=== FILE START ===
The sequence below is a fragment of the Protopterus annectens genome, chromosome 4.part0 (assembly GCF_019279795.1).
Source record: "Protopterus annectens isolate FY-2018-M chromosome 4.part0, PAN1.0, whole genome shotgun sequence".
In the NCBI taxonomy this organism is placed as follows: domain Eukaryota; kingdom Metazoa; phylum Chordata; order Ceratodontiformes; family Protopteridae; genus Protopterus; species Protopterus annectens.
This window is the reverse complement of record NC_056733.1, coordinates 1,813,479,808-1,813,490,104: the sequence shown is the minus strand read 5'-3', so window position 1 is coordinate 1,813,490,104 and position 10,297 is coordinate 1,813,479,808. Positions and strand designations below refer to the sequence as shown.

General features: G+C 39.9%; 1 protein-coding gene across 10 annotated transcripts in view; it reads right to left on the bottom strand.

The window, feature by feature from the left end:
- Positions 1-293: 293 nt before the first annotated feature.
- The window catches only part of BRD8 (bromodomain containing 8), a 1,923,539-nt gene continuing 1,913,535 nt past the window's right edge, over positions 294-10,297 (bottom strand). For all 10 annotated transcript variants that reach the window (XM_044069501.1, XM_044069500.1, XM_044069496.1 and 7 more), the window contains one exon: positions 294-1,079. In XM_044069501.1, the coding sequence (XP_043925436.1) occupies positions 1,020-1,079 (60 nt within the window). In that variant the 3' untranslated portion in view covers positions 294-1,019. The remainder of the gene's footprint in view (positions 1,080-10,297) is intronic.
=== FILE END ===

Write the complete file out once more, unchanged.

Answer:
The sequence below is a fragment of the Protopterus annectens genome, chromosome 4.part0 (assembly GCF_019279795.1).
Source record: "Protopterus annectens isolate FY-2018-M chromosome 4.part0, PAN1.0, whole genome shotgun sequence".
In the NCBI taxonomy this organism is placed as follows: domain Eukaryota; kingdom Metazoa; phylum Chordata; order Ceratodontiformes; family Protopteridae; genus Protopterus; species Protopterus annectens.
This window is the reverse complement of record NC_056733.1, coordinates 1,813,479,808-1,813,490,104: the sequence shown is the minus strand read 5'-3', so window position 1 is coordinate 1,813,490,104 and position 10,297 is coordinate 1,813,479,808. Positions and strand designations below refer to the sequence as shown.

General features: G+C 39.9%; 1 protein-coding gene across 10 annotated transcripts in view; it reads right to left on the bottom strand.

The window, feature by feature from the left end:
- Positions 1-293: 293 nt before the first annotated feature.
- The window catches only part of BRD8 (bromodomain containing 8), a 1,923,539-nt gene continuing 1,913,535 nt past the window's right edge, over positions 294-10,297 (bottom strand). For all 10 annotated transcript variants that reach the window (XM_044069501.1, XM_044069500.1, XM_044069496.1 and 7 more), the window contains one exon: positions 294-1,079. In XM_044069501.1, the coding sequence (XP_043925436.1) occupies positions 1,020-1,079 (60 nt within the window). In that variant the 3' untranslated portion in view covers positions 294-1,019. The remainder of the gene's footprint in view (positions 1,080-10,297) is intronic.